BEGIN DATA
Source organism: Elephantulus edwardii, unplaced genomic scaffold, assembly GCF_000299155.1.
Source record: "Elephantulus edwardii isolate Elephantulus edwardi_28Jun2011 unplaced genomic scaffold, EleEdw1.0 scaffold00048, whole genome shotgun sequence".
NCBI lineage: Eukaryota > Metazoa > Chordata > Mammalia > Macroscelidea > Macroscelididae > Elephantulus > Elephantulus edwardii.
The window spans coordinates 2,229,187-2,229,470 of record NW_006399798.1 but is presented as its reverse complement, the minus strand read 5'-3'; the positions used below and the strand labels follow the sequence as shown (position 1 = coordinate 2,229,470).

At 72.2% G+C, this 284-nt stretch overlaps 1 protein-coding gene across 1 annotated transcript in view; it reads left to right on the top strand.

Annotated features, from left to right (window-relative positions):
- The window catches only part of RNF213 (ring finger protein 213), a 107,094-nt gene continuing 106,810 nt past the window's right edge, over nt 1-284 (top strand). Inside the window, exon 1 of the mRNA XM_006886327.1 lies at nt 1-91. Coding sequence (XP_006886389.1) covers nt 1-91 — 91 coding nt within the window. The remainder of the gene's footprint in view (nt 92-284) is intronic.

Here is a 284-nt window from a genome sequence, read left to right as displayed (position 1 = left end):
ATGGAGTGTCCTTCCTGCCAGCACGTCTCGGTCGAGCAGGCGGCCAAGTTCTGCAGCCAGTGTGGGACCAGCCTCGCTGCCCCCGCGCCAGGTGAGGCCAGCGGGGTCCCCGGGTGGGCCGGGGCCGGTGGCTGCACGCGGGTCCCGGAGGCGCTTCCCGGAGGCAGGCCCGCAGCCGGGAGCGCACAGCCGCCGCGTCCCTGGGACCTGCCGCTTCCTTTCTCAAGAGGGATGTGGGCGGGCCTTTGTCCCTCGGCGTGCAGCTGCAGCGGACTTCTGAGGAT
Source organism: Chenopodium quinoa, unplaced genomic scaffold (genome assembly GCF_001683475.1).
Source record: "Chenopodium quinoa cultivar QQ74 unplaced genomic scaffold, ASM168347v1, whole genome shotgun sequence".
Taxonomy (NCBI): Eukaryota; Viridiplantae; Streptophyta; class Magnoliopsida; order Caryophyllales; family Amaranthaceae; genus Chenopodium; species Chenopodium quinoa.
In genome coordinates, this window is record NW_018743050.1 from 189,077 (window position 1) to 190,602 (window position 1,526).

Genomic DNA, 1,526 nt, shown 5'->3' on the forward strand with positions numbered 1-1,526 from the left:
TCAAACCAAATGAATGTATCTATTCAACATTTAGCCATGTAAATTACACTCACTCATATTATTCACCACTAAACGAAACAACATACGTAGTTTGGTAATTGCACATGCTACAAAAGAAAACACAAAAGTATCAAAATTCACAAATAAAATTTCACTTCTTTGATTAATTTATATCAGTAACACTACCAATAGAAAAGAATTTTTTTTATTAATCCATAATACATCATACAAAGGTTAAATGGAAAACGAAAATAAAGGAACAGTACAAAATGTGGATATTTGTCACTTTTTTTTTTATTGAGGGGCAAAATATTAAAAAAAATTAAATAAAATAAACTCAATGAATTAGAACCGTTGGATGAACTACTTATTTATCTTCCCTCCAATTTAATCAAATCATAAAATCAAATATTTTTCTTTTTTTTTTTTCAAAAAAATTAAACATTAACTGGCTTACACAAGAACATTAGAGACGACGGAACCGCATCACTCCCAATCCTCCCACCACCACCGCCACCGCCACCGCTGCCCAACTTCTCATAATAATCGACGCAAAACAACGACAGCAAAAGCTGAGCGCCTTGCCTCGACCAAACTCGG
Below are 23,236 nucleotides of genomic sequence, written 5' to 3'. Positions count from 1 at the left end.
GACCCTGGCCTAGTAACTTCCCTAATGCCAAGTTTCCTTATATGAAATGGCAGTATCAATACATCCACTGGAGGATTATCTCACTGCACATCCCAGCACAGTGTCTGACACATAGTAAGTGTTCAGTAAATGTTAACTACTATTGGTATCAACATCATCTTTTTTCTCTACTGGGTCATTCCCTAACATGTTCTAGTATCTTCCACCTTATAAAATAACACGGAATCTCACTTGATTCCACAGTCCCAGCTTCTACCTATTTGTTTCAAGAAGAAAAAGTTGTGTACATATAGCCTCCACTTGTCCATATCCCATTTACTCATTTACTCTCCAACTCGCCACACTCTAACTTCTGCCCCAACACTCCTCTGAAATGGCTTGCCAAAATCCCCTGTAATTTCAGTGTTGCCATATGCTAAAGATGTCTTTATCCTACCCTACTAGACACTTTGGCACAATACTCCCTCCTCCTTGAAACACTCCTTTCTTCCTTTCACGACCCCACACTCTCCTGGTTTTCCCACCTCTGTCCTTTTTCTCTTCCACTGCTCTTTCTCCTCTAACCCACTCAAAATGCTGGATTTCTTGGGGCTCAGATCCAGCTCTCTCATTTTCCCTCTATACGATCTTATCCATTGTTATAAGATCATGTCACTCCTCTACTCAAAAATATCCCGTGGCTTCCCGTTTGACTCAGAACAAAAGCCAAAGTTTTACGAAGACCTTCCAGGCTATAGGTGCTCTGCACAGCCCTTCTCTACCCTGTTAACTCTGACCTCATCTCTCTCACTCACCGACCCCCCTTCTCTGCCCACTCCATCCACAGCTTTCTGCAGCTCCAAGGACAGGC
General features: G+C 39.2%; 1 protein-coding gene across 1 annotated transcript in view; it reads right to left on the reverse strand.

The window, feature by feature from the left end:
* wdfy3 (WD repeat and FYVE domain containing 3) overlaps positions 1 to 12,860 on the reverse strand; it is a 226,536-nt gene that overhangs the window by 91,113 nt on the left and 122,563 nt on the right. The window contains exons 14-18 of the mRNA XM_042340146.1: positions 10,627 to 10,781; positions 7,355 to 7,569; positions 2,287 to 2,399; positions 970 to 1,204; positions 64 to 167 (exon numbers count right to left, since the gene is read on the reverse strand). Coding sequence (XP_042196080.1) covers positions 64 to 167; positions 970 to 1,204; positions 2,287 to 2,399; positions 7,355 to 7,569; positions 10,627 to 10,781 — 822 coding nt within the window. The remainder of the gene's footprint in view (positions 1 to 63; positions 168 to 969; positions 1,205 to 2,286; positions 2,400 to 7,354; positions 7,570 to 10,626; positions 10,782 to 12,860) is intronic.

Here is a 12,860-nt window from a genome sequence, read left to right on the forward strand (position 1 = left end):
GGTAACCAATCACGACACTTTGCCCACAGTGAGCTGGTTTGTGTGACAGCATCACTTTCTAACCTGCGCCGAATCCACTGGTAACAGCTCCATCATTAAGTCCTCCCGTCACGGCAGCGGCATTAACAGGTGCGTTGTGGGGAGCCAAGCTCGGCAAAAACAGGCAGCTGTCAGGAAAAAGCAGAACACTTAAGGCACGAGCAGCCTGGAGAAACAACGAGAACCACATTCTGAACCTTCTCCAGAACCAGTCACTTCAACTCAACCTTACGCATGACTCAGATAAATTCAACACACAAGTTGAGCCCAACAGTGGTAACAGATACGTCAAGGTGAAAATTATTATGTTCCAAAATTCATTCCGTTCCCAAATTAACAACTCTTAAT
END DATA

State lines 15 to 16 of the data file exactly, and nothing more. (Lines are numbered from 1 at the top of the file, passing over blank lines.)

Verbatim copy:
TCAAACCAAATGAATGTATCTATTCAACATTTAGCCATGTAAATTACACTCACTCATATTATTCACCACTAAACGAAACAACATACGTAGTTTGGTAATTGCACATGCTACAAAAGAAAACACAAAAGTATCAAAATTCACAAATAAAATTTCACTTCTTTGATTAATTTATATCAGTAACACTACCAATAGAAAAGAATTTTTTTTATTAATCCATAATACATCATACAAAGGTTAAATGGAAAACGAAAATAAAGGAACAGTACAAAATGTGGATATTTGTCACTTTTTTTTTTATTGAGGGGCAAAATATTAAAAAAAATTAAATAAAATAAACTCAATGAATTAGAACCGTTGGATGAACTACTTATTTATCTTCCCTCCAATTTAATCAAATCATAAAATCAAATATTTTTCTTTTTTTTTTTTCAAAAAAATTAAACATTAACTGGCTTACACAAGAACATTAGAGACGACGGAACCGCATCACTCCCAATCCTCCCACCACCACCGCCACCGCCACCGCTGCCCAACTTCTCATAATAATCGACGCAAAACAACGACAGCAAAAGCTGAGCGCCTTGCCTCGACCAAACTCGG
Below are 23,236 nucleotides of genomic sequence, written 5' to 3'. Positions count from 1 at the left end.